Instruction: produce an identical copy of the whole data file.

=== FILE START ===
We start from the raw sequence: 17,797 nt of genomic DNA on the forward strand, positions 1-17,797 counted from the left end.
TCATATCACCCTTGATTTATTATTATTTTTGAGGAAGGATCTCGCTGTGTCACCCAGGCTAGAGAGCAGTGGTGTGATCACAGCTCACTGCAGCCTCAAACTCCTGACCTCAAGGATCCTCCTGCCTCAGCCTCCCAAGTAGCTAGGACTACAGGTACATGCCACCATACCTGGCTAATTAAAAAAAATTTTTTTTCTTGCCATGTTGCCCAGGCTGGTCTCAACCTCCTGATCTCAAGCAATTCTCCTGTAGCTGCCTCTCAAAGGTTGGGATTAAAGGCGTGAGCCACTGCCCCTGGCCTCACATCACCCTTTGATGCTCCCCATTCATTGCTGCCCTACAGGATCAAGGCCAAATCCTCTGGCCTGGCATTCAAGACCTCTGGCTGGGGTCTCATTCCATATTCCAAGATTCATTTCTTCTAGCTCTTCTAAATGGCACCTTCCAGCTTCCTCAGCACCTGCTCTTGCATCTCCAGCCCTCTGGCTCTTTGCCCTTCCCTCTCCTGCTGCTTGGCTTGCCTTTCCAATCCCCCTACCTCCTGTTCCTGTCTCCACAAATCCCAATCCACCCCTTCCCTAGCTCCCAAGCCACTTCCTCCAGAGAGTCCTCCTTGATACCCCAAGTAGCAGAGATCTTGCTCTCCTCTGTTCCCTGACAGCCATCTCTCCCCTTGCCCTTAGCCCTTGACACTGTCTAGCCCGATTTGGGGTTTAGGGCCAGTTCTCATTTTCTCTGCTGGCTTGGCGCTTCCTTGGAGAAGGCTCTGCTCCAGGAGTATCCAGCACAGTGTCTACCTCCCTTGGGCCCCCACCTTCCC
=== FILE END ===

We start from the raw sequence: 17,797 nt of genomic DNA on the forward strand, positions 1-17,797 counted from the left end.
TCATATCACCCTTGATTTATTATTATTTTTGAGGAAGGATCTCGCTGTGTCACCCAGGCTAGAGAGCAGTGGTGTGATCACAGCTCACTGCAGCCTCAAACTCCTGACCTCAAGGATCCTCCTGCCTCAGCCTCCCAAGTAGCTAGGACTACAGGTACATGCCACCATACCTGGCTAATTAAAAAAAATTTTTTTTCTTGCCATGTTGCCCAGGCTGGTCTCAACCTCCTGATCTCAAGCAATTCTCCTGTAGCTGCCTCTCAAAGGTTGGGATTAAAGGCGTGAGCCACTGCCCCTGGCCTCACATCACCCTTTGATGCTCCCCATTCATTGCTGCCCTACAGGATCAAGGCCAAATCCTCTGGCCTGGCATTCAAGACCTCTGGCTGGGGTCTCATTCCATATTCCAAGATTCATTTCTTCTAGCTCTTCTAAATGGCACCTTCCAGCTTCCTCAGCACCTGCTCTTGCATCTCCAGCCCTCTGGCTCTTTGCCCTTCCCTCTCCTGCTGCTTGGCTTGCCTTTCCAATCCCCCTACCTCCTGTTCCTGTCTCCACAAATCCCAATCCACCCCTTCCCTAGCTCCCAAGCCACTTCCTCCAGAGAGTCCTCCTTGATACCCCAAGTAGCAGAGATCTTGCTCTCCTCTGTTCCCTGACAGCCATCTCTCCCCTTGCCCTTAGCCCTTGACACTGTCTAGCCCGATTTGGGGTTTAGGGCCAGTTCTCATTTTCTCTGCTGGCTTGGCGCTTCCTTGGAGAAGGCTCTGCTCCAGGAGTATCCAGCACAGTGTCTACCTCCCTTGGGCCCCCACCTTCCC